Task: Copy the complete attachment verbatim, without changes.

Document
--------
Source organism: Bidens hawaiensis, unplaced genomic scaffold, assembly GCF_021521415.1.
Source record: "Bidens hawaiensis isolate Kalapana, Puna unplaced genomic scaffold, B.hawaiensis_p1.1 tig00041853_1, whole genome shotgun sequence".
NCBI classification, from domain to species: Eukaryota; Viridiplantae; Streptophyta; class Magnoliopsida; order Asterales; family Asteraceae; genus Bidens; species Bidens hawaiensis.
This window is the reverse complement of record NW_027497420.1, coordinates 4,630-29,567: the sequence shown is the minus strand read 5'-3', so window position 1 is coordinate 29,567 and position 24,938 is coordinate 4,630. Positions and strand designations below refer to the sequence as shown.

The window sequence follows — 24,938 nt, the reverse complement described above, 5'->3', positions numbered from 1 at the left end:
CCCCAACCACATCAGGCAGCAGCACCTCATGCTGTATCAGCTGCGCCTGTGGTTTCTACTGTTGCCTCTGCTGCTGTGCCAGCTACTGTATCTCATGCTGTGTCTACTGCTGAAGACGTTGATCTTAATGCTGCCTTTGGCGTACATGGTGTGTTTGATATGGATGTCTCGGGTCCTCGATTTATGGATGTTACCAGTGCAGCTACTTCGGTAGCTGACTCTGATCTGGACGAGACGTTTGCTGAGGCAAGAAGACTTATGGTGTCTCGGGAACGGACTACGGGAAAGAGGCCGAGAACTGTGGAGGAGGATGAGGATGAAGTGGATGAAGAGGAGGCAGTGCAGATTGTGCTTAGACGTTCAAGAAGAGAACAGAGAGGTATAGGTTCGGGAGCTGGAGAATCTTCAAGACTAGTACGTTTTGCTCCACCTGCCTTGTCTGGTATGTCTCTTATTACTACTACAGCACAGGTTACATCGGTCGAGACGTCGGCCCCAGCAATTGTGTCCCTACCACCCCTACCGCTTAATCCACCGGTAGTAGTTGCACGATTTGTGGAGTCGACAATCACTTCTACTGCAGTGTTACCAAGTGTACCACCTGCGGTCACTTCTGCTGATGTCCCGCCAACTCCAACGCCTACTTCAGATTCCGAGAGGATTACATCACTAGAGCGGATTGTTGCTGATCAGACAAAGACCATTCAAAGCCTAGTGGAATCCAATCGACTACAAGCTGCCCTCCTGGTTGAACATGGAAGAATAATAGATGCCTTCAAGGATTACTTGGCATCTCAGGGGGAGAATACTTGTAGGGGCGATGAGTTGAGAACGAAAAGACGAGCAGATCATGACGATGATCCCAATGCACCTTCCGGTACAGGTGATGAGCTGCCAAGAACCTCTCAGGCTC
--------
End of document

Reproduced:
Source organism: Bidens hawaiensis, unplaced genomic scaffold, assembly GCF_021521415.1.
Source record: "Bidens hawaiensis isolate Kalapana, Puna unplaced genomic scaffold, B.hawaiensis_p1.1 tig00041853_1, whole genome shotgun sequence".
NCBI classification, from domain to species: Eukaryota; Viridiplantae; Streptophyta; class Magnoliopsida; order Asterales; family Asteraceae; genus Bidens; species Bidens hawaiensis.
This window is the reverse complement of record NW_027497420.1, coordinates 4,630-29,567: the sequence shown is the minus strand read 5'-3', so window position 1 is coordinate 29,567 and position 24,938 is coordinate 4,630. Positions and strand designations below refer to the sequence as shown.

The window sequence follows — 24,938 nt, the reverse complement described above, 5'->3', positions numbered from 1 at the left end:
CCCCAACCACATCAGGCAGCAGCACCTCATGCTGTATCAGCTGCGCCTGTGGTTTCTACTGTTGCCTCTGCTGCTGTGCCAGCTACTGTATCTCATGCTGTGTCTACTGCTGAAGACGTTGATCTTAATGCTGCCTTTGGCGTACATGGTGTGTTTGATATGGATGTCTCGGGTCCTCGATTTATGGATGTTACCAGTGCAGCTACTTCGGTAGCTGACTCTGATCTGGACGAGACGTTTGCTGAGGCAAGAAGACTTATGGTGTCTCGGGAACGGACTACGGGAAAGAGGCCGAGAACTGTGGAGGAGGATGAGGATGAAGTGGATGAAGAGGAGGCAGTGCAGATTGTGCTTAGACGTTCAAGAAGAGAACAGAGAGGTATAGGTTCGGGAGCTGGAGAATCTTCAAGACTAGTACGTTTTGCTCCACCTGCCTTGTCTGGTATGTCTCTTATTACTACTACAGCACAGGTTACATCGGTCGAGACGTCGGCCCCAGCAATTGTGTCCCTACCACCCCTACCGCTTAATCCACCGGTAGTAGTTGCACGATTTGTGGAGTCGACAATCACTTCTACTGCAGTGTTACCAAGTGTACCACCTGCGGTCACTTCTGCTGATGTCCCGCCAACTCCAACGCCTACTTCAGATTCCGAGAGGATTACATCACTAGAGCGGATTGTTGCTGATCAGACAAAGACCATTCAAAGCCTAGTGGAATCCAATCGACTACAAGCTGCCCTCCTGGTTGAACATGGAAGAATAATAGATGCCTTCAAGGATTACTTGGCATCTCAGGGGGAGAATACTTGTAGGGGCGATGAGTTGAGAACGAAAAGACGAGCAGATCATGACGATGATCCCAATGCACCTTCCGGTACAGGTGATGAGCTGCCAAGAACCTCTCAGGCTC